>> CASSIE CONNOLLY: Thank you. Cassie Connolly. I am an Astro biologist at NASA. I spent 12 years as the NASA planetary protection officer. I'm very glad you mentioned the Colombian expansion because that's actually the textbook for planetary protection and also addresses the question I wanted to ask, which is how will new activities be addressed in terms of assessing risk and also preventing bio threats? Certainly Columbus didn't realize that they were bringing malaria to the New World and realize they were bringing a spirochete back to Europe that would result in syphilis. So, that is a new set of activities. Planetary protection is the process of preventing contamination of other planets in space exploration and also preventing harm caused by bringing extraterrestrial material back. This is something that was identified in the 1950s before we had a chance to go to space, and it's probably the first time in human history that there was this risk prevention effort set up before we had the activities even going on. However with new actors coming in to space exploration, commercial entities aren't necessarily following some of the guidelines that have been set forward and NASA and the FAA aren't experienced in bio threats, bio hazards, they are not planetary security organizations, so they don't have the expertise and really should not be the only organizations tasked with addressing these problems. And I will give you one example in that on the space station there is an experiment to grow dahlia plants. Some of them died for reason that was not recognized. Those, the material was then brought back to Texas. It was then sent to Florida, sorry, it was brought back to Russia, transported to Texas, then to Florida. And the person that I was funding when I was in that bureaucratic job did research to identify the type of fungus, which was a fairly common plant pathogen. It was only when he went to publish the paper that the Florida agriculture organizations realized that a plant pathogen had been brought from space to Russia, to the US, to Florida, and they then were quite concerned about the publication of this paper. But this failure to monitor new activities can result in significant problems. We did see that during the Colombian expansion, but space exploration is another potential location and all the planetary protection addresses extraterrestrial matter, nobody to my knowledge, and I was planetary protection officer for 20 years, is addressing concerns of Earth organisms that go out and then come back.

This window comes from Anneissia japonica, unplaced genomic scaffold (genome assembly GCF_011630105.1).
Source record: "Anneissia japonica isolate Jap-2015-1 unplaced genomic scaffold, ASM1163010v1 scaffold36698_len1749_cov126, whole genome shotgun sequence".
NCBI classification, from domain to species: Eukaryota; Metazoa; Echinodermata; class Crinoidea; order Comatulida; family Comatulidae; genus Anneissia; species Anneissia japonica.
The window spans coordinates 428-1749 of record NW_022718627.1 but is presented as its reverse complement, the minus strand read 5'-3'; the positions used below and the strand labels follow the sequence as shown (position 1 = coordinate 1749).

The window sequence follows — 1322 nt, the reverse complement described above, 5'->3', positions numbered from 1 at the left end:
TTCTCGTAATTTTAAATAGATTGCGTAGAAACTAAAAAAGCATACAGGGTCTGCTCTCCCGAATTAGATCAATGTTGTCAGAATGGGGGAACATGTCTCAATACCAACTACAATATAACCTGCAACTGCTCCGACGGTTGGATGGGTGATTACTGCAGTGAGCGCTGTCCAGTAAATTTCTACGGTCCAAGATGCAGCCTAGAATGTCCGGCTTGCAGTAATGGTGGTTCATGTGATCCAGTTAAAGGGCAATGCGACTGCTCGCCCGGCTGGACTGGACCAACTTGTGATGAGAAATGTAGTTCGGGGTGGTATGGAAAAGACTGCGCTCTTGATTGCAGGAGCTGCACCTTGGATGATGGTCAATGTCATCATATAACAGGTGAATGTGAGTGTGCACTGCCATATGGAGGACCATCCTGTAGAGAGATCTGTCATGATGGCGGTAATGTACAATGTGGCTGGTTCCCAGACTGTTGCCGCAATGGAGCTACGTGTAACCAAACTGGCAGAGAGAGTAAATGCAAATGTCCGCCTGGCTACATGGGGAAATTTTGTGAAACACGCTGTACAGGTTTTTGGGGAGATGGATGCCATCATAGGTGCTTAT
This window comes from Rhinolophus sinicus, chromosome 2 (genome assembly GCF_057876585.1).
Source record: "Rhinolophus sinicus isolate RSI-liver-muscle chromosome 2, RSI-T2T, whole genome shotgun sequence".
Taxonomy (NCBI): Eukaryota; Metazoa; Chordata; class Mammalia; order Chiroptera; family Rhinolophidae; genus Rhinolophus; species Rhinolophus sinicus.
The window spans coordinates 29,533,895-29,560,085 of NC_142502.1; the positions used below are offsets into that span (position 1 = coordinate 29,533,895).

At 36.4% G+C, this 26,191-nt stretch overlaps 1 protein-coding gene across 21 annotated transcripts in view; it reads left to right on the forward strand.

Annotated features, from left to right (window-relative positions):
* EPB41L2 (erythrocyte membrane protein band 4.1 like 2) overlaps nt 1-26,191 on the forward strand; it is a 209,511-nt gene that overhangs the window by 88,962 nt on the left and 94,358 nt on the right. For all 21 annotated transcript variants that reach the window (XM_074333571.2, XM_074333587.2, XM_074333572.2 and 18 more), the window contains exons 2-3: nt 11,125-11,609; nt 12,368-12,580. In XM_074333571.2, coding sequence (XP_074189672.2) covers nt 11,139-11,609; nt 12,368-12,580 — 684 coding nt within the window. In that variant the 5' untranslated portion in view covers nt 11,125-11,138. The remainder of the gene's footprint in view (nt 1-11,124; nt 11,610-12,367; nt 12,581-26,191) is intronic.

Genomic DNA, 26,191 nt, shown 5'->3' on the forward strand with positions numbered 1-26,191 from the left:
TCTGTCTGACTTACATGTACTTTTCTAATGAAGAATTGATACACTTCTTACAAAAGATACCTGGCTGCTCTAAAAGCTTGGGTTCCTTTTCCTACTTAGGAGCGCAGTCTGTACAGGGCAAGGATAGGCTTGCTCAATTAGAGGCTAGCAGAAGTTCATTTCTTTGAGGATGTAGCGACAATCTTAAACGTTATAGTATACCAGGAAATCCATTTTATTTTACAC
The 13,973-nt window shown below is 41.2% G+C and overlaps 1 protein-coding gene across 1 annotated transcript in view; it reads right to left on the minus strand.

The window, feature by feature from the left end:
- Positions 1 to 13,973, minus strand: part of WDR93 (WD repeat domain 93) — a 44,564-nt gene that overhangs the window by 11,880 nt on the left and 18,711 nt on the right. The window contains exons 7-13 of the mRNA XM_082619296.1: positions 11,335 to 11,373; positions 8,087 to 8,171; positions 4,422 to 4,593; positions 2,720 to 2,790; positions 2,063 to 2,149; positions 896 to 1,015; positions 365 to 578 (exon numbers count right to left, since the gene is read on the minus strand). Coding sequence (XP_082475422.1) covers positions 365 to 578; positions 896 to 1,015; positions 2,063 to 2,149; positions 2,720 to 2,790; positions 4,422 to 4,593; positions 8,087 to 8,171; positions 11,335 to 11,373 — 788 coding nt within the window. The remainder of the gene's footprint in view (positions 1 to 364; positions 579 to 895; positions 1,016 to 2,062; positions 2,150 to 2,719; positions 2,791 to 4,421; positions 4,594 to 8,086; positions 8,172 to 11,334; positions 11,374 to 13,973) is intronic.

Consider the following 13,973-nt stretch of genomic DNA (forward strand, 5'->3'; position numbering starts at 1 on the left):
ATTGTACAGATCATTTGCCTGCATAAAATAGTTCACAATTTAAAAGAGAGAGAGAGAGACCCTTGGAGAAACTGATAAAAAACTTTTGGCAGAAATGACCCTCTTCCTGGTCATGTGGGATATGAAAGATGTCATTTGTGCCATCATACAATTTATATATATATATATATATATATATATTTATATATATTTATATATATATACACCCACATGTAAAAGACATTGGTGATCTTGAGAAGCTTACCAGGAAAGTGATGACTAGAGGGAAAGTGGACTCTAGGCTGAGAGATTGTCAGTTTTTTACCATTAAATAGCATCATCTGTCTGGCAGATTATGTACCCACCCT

>> MICHAEL SHANNON: Well again, fascinating and diverse array of things to think about, but how do we approach the kind of nontraditional thinking, although that is a traditional area of consideration, but it's not something that many attend to perhaps if they are not specifically in that field. How do we address some of those?